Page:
As I stare up at the night sky a myriad of stars seem to look right back at me, only to be interrupted by the shadows of swooping bats.The forty foot stone pillars that loom overhead trap and echo the clicks and squeaks from the tiny rodents as they chase down their nightly meals.
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The camp stove next to me lets out a soft roar as the gentle blue glow of the gas flame heats a pot of green chile stew. As the smell from the stew fills the campsite, I sit and reflect on the previous two days exploring a remote corner of Canyonlands. Welcome to the Dollhouse. Welcome to the Maze.
The entrance to the Maze District lies in the middle of the San Rafael Swell near the small town of Hanksville. In contrast to the visitor
centers that greet you in Needles or the Island in the Sky districts of Canyonlands, the Maze greets you with a wooden sign on the side of the highway. This sign quickly addresses the remoteness of what is to come: Ranger Station- 46 miles, The Maze- 80 miles. As we pull off of the main road the stresses of work, planning, logistics, and pavement all melt away under the hiss of the tires as we air down at the trailhead.
The departure from the highway is a welcome, sandy two-track that hisses as the aired-down tires travel at high speeds. Almost 50 miles of track leads east off of the highway before you reach the Hans Flat Ranger Station. I had made pre-arrangements for a late arrival with the Rangers and was pleased to find two passes with my name on them in a small metal box outside of that station. A faint orange glow in the western sky confirms my suspicion: it’s going to be a late night.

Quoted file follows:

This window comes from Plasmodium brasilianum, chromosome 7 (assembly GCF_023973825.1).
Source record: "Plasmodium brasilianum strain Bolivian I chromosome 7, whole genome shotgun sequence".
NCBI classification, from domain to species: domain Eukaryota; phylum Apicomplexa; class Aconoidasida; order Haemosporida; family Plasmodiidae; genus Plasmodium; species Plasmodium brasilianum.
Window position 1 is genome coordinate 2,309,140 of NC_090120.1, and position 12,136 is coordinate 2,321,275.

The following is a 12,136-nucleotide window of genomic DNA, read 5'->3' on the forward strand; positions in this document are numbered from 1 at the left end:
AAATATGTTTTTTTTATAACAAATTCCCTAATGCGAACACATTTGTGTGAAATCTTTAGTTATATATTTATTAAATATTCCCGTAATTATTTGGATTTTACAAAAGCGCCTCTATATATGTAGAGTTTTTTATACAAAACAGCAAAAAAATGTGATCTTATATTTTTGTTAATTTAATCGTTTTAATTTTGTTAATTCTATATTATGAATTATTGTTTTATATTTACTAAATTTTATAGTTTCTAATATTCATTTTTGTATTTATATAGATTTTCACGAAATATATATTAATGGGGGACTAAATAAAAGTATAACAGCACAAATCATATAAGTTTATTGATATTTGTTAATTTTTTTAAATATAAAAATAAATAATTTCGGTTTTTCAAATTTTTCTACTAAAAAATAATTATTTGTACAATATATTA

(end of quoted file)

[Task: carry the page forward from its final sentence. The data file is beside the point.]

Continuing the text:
I have several miles of unfamiliar trail ahead of me en route to my camp at Panorama Point. Light covers are removed, ratchet straps are tightened, and the group moves onward into the impending darkness. The left turn to Panorama Point is found and as the trail begins to climb, sand gives way to rocky steps much akin to the standard Utah fare. Those who may be familiar with “Top of the World” in Moab would be very comfortable on the climb to Panorama Point. I quickly realized that I had packed too much gear into my little KJ and the suspension seemed overly-eager to bottom out when dropping from any one of the multitude of ledges on the trail.
Up, up, and up… the trail winds this way and that way and seems to climb forever into the darkness. Only when the grade eases and I am stopped in a smooth dirt area do I notice that I have nowhere else to climb. My roof lights simply show a cliff edge and then the glow is swallowed by the darkness. A brief survey of the area shows that I am surrounded by cliffs on three sides and I have no idea how tall they are or what lies beneath. Eager to see my surprise in the morning, I set camp and drift off to sleep under the stars. Only the faintest lights can be seen on a point in the horizon and the top of this wind-swept mesa seems lifeless. I am alone and the silence is deafening.